The Socialist

The Socialist 29 September 2021

End profit-fuelled crisis

The Socialist issue 1149

Starmer consolidates post-Corbyn Blairite transformation of Labour


German election: A change of capitalist government, but disaster for Die Linke


Save our services


End profit-fuelled crisis

NHS workers reject 3% pay insult

Driver shortages - a view from the inside

News in brief


Black history month and its relevance today


CWI livestream rally report


NEU deputy general secretary election

Corby and Burton Latimer Weetabix engineers strike

Fightback to save Birmingham GKN jobs!

Flexibility to suit workers not the bosses

College workers walk out in pay dispute


London tenants v greedy contractors

Bromsgrove protest for NHS fair pay

Sabina Nessa vigil: End violence against women


Join the fight for our future

Sunak's student special

More market chaos: York students given digs in Hull

Lots of sign-ups for Socialist Students at freshers

Youth climate protests are back

 
 
 
 
 

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Corby and Burton Latimer Weetabix engineers strike against fire-and-rehire pay cut

Photo: Heather Rawling

Photo: Heather Rawling   (Click to enlarge)

Heather Rawling, Leicester Socialist Party

Engineers at Weetabix worked throughout the pandemic to feed the nation. Weetabix profits increased by nearly 20% to 81 million in 2020, yet the company is intent on using 'fire and rehire' to drive down wages and conditions.

"We were expecting this," Corby pickets told the Socialist Party. Weetabix was taken over by Post Holdings in 2017 for 1.4 billion. Soon after, consultants were brought in to streamline the operation. Engineers, members of Unite the Union, say that the company didn't talk to the workers on the shopfloor, who have a much better idea of how the plant operates. "It was clear that something was coming down the line and it wouldn't be for our benefit."

Sure enough, management put plans forward to fire and rehire the engineers. Changes to shift and working practices will mean that workers will be up to 5,000 a year worse off. Pickets were also concerned about health and safety, as fewer engineers would be on site at any one time, and they are already straining to complete maintenance and repair jobs adequately.

There was plenty of conversation on the Corby picket line. Older workers reminisced about the struggle to save the steelworks and the "good old seventies" when unions held more sway. This was the first 48-hour strike in a series of weekly strikes due to finish at the end of November.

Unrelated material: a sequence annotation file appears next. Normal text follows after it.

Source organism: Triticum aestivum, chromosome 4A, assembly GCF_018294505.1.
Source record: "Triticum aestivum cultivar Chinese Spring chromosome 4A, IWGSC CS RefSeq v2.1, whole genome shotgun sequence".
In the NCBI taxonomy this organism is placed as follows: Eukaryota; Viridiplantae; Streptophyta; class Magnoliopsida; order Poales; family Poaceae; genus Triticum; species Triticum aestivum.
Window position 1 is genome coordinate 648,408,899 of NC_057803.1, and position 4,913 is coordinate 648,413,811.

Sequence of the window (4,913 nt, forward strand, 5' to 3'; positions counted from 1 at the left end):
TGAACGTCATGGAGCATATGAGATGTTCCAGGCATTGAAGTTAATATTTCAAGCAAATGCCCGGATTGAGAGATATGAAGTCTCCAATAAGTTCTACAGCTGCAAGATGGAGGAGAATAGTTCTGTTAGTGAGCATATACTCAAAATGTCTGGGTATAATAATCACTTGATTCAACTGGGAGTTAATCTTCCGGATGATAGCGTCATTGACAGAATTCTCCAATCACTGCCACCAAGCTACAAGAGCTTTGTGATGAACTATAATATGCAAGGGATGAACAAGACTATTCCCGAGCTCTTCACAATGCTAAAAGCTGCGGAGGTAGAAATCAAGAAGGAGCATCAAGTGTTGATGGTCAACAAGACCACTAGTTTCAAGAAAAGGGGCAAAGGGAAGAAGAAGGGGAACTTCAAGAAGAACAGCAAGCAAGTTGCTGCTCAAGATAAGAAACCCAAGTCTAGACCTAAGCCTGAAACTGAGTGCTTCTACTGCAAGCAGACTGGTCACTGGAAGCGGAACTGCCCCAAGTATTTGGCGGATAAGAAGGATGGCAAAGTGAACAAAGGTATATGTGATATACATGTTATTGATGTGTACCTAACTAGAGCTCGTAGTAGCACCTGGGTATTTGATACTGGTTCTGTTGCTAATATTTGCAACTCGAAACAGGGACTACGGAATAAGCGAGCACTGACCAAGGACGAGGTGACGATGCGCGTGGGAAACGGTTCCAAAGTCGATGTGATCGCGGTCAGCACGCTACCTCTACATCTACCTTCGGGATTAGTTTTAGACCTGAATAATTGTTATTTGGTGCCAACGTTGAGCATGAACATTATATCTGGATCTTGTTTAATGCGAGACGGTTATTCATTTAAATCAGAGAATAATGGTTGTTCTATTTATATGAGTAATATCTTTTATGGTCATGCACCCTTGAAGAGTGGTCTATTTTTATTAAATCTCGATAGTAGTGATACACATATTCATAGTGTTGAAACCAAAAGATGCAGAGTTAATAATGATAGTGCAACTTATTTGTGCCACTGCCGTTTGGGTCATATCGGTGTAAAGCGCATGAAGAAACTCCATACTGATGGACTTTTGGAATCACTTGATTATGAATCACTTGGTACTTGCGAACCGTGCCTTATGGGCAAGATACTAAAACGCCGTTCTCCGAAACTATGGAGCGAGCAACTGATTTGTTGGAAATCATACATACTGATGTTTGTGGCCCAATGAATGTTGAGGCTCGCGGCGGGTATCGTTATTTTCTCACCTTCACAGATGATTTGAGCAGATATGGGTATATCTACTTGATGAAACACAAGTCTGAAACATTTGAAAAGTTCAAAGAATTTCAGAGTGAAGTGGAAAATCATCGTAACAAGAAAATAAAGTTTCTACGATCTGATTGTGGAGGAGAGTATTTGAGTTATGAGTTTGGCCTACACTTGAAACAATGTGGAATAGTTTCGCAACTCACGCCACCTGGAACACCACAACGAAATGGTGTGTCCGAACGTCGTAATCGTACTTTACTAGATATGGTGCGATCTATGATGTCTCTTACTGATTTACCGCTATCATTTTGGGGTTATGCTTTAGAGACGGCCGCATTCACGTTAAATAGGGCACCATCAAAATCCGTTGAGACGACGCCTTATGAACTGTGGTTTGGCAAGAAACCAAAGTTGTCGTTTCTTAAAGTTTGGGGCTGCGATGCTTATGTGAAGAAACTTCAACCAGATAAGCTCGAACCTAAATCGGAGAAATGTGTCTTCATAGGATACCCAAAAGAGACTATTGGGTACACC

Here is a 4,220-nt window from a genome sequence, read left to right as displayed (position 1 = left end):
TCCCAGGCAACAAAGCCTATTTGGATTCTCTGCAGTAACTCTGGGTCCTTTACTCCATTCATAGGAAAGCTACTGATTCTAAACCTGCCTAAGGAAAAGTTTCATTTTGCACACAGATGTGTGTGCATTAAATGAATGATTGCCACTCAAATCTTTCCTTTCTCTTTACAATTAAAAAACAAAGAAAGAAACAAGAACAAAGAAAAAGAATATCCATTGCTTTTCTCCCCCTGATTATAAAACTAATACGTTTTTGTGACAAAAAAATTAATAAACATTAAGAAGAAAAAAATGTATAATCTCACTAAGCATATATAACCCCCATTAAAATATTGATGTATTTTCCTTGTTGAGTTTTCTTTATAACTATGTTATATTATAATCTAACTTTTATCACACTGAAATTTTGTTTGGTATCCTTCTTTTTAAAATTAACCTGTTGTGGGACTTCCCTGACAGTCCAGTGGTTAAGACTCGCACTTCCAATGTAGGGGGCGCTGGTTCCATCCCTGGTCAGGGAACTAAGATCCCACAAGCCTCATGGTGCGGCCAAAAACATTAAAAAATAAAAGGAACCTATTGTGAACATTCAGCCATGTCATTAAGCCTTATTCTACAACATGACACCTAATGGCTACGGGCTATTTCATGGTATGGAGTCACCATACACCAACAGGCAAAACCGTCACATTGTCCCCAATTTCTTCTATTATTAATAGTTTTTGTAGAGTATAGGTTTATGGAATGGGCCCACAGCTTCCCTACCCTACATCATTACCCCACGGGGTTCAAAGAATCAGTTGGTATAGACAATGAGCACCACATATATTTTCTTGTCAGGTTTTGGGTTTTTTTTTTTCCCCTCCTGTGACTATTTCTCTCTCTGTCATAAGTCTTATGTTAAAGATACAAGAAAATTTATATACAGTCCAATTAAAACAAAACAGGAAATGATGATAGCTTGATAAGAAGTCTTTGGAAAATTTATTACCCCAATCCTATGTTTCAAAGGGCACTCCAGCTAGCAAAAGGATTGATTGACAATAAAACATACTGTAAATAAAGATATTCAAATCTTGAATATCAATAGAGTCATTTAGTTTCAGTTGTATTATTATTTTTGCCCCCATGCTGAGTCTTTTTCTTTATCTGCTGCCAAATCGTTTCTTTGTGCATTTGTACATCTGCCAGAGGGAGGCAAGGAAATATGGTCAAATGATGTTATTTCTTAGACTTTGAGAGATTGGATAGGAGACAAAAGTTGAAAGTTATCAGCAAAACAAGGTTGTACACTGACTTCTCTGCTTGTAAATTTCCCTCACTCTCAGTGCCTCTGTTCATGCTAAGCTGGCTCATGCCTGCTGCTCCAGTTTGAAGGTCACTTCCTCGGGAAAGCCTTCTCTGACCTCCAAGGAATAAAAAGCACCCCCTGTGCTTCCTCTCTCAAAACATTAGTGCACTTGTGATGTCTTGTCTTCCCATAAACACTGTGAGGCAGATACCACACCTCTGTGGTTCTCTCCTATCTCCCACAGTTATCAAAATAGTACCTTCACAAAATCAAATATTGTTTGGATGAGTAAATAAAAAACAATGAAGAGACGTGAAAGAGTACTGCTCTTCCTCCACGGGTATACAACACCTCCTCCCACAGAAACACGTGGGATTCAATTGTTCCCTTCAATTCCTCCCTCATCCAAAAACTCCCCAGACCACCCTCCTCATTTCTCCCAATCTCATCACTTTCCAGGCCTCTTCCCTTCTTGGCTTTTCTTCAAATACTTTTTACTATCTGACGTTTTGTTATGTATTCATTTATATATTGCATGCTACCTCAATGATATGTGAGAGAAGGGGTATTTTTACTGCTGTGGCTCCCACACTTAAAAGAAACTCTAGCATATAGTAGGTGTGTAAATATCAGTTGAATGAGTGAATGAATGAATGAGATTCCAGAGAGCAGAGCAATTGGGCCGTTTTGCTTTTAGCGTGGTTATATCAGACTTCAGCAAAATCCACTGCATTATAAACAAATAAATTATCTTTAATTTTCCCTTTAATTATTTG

Solidarity action by all workers facing fire and rehire would send a strong signal of resistance to employers thinking of going down the same route. As one picket said, we are not just fighting for ourselves, we are fighting for everyone.


Northampton Socialist Party:

Northampton Socialist Party members visited the second morning of strike action at Burton Latimer Weetabix factory on 22 September. We were greeted by workers who were dividing their forces to cover the two entrances. The mood was high-spirited, with car horns constantly sounding support for the workers on strike.

The support included workers from the adjacent factory shouting solidarity greetings from their cars as they left their shifts. According to Weetabix workers, the neighbouring company had tried similar tactics on its workforce and was met with industrial action.

One Weetabix worker told us the factory is cutting engineers by half. This is overwhelmingly a safety issue, as it is the engineers who maintain the machinery and ensure that it is running as it should. He explained that there had been no changes to warrant these cut backs, and that the remaining engineers will need to work harder to make up the shortfall.

The entire workforce continued working through the pandemic, and were dismayed that the company bosses are 'thanking' them with fire-and-rehire tactics, especially as the company has, by all accounts, maintained profits. We remarked on the similarity of the tactics used by the Weetabix bosses to those used against Banbury workers by Douwe Egberts. Similarly, the majority of the staff are long-term dedicated workers who had one key message to the Weetabix management: "Treat us fairly to get what you want out of us."


In this issue


What we think

Starmer consolidates post-Corbyn Blairite transformation of Labour


International

German election: A change of capitalist government, but disaster for Die Linke


People's budgets

Save our services


News

End profit-fuelled crisis

NHS workers reject 3% pay insult

Driver shortages - a view from the inside

News in brief


Black history month

Black history month and its relevance today


Climate change

CWI livestream rally report


Workplace news

NEU deputy general secretary election

Corby and Burton Latimer Weetabix engineers strike

Fightback to save Birmingham GKN jobs!

Flexibility to suit workers not the bosses

College workers walk out in pay dispute


Campaigns

London tenants v greedy contractors

Bromsgrove protest for NHS fair pay

Sabina Nessa vigil: End violence against women


Youth and Students

Join the fight for our future

Sunak's student special

More market chaos: York students given digs in Hull

Lots of sign-ups for Socialist Students at freshers

Youth climate protests are back


 

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